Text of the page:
By Dr. Heidi Kay Begay
Changes Within the Music Industry
I have a question for you. Have you noticed how much our music industry has changed within the last several years? Changes in how we teach and perform within the industry are becoming increasingly apparent. Also, changes within the job market are not the same as it was five or ten years ago. Yes, the traditional music jobs may still be available, but the problem we now face is that the market is overly-saturated with highly qualified music graduates. In other words, there are more professional musicians than there are traditional jobs that are available, i.e., working full-time in academia or playing in an orchestra.
Seeing these fluctuations is a reminder to all of us that change is the only constant. With that, what do we do? How do we adapt to these fluctuations in the market? To me, it is clear, and that is this notion that we need to be adaptable and flexible to not only survive but thrive.
Now, you may be asking: “Great, but how do I do this?” I think one solution to this problem is set right before us, and that is for the modern-day musician to have courage and forge their unique path. If obtaining a traditional music job has not panned out the way you had anticipated, then know that there are endless possibilities of how you can create a career that is both creatively and financially fulfilling.
I know that proposing this idea can seem like a bit of a stretch, but it is because we have been trained to seek out the same jobs that our mentors and professors had throughout their careers. It makes sense, though, right? They figured out what worked for them in their current climate, and we naturally want to mold our careers to mirror theirs because we admire them. Unfortunately, their past circumstances are not our current ones. Therefore, we need to be courageous and flexible to find a career path that is more sustainable for us within our current music market.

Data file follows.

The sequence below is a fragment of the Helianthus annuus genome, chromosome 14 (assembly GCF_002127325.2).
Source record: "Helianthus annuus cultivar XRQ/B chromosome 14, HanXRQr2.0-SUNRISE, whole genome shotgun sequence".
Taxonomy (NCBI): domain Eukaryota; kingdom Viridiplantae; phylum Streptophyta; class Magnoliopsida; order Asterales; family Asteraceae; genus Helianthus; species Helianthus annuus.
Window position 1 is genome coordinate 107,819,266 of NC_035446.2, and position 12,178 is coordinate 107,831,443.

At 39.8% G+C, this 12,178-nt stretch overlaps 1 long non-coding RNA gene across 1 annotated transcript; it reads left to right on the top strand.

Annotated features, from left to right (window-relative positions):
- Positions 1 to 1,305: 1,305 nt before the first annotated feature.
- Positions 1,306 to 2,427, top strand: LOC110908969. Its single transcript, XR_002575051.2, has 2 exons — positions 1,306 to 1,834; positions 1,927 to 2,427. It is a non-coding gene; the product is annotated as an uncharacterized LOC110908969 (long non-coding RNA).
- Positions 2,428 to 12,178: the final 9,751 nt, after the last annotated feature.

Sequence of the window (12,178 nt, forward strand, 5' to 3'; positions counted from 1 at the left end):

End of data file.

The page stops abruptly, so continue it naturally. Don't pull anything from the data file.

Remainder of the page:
As mentioned earlier, the possibilities for this are endless. Some of the first steps towards this endeavor are to acknowledge the current situation, recognize your unique talent stack, shift a few degrees towards a new direction, and forge new opportunities for yourself by cultivating a career that brings you financial and creative fulfillment. One solution to this predicament is being a podcasting musician.
What is a Podcast?
For most of the population, most of you have heard of what a podcast is, or you are a diehard podcast listener. But for those who have not heard of this platform, a podcast is a program made available in digital audio format for automatic download or streaming over the Internet to an electronic device, such as a smartphone, tablet, or computer.
Since podcasting’s inception in 2004, the platform has grown exceptionally well within the past eighteen years. The awareness of podcasting has a 48% increase from 2006 to 2020, and it is not slowing down anytime soon. By 2022, it is estimated that podcast listening will grow to 132 million people in the United States alone.
Podcasting is an example of long-form content, and it is unique in that podcasters share targeted information with their listeners at the regional, national, and international levels. Because the host gets to broadcast their content over the airwaves, they, in due time, get to build an intimate and personal connection between not only themselves and their guests but also with their listeners.
The Podcasting Musician